Material and surface finish of counter surfaces
For PTFE composite and POM composite plain bearing arrangements, soft carbon steels with a ground surface are usually adequate for the counter surface.
For more demanding applications, SKF recommends hardened counter surfaces. These should have a surface hardness of at least 500 HB (50 HRC). Alternatively, hard chromium, nickel plating or some other form of surface treatment can be considered. In all cases Ra should not be greater than 0,3 μm (Rz ≤ 2 μm). The better the surface finish, the better the running and wear properties.


Design of associated components
To prevent the sliding surface from becoming stepped, the counter surface should always be wider than the actual bushing width – particularly where axial displacement of the shaft relative to the housing may occur as a result of axial expansion.
To facilitate mounting, shaft ends and housing bores should have a lead-in chamfer with an angle of 10 to 15° (fig. 1). These chamfers make it easier to press the bushings into the housing bore and to insert the shaft into the bushing bore, without the risk of damaging the sliding surface.
The housing shoulders intended to locate the bushing axially should have a bore diameter that is equal to or greater than d + 0,8 mm.
When PTFE composite bushings operate without a lubricant it is especially important to accurately align all bearing positions. If misalignment between the positions cannot be avoided, take steps during the design stage to prevent inadmissibly high edge stresses from occurring. For example, the housing bore seating can be relieved on both sides, or a wider bushing can be used so that it extends beyond the housing bore seating on both sides (fig. 2).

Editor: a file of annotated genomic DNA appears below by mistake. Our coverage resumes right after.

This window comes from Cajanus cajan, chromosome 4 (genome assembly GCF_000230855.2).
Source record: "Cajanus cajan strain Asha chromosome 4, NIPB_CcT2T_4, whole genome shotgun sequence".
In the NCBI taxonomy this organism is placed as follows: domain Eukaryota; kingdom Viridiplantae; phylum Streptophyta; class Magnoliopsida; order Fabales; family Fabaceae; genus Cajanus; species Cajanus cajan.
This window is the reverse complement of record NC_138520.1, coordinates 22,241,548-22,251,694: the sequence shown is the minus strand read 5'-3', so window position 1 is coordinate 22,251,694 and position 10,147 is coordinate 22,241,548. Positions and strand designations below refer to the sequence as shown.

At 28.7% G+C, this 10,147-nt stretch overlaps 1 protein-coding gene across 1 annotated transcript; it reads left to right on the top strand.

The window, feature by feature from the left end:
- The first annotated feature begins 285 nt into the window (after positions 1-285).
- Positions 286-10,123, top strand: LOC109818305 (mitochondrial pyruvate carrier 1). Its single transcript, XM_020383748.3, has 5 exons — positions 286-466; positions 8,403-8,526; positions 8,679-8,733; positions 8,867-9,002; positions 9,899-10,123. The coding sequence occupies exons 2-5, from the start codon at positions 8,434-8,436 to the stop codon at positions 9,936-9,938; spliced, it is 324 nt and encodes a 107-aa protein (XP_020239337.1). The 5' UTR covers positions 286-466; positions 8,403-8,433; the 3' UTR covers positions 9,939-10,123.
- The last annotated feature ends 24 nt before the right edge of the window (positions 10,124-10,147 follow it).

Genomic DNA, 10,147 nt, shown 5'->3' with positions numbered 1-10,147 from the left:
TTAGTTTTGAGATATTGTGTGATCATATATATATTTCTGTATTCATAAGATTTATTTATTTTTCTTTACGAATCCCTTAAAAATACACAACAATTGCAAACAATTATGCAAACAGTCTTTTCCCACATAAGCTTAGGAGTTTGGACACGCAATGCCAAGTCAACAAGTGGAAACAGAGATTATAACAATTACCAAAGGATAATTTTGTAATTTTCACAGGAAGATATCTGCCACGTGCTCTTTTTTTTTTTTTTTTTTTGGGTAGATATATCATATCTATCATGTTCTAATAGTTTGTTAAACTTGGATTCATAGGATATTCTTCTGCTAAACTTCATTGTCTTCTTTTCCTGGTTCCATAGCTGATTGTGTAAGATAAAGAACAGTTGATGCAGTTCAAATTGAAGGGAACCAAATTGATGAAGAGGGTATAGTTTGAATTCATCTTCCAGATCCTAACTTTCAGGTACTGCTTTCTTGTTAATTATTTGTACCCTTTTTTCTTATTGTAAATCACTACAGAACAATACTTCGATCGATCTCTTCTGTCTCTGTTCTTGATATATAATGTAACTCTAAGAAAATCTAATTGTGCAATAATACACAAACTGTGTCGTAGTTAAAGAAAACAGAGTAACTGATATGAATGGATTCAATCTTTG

In case of misalignment have to be compensated for and the operating conditions permit the use of POM composite, then the bushings of this material should be chosen. The covering layer of this material can be machined to a minimum degree after the bushing has been mounted in a housing bore.
For shafts that need radial support and axial location, flanged bushings or a combination of a bushing and a thrust washer (Design of thrust washer arrangements) can be applied (fig. 3) depending on the magnitude of the axial load. Flanged bushings or thrust washers are advantageous even if axial loads are light and a surface is not adequate to accommodate the thrust, either because the material or its finish is unsuitable. Note that the counter surface should completely cover the sliding surface of the flange of a flanged bushing. For bearing arrangements where flanged bushings are used, the transition from housing bore to abutment should be chamfered so that it does not contact the bushing where it meets the flange (fig. 4).


Sealing solutions
Seals can significantly influence the service life of composite bushings. When selecting seals, consider especially the design and the available space. The justifiable expense should also be taken into consideration since, for example, composite plain bushings can tolerate embedded contaminant particles especially in their POM composite layer and are thus relatively insensitive to contamination. They generally require no special protection against normal airborne dirt.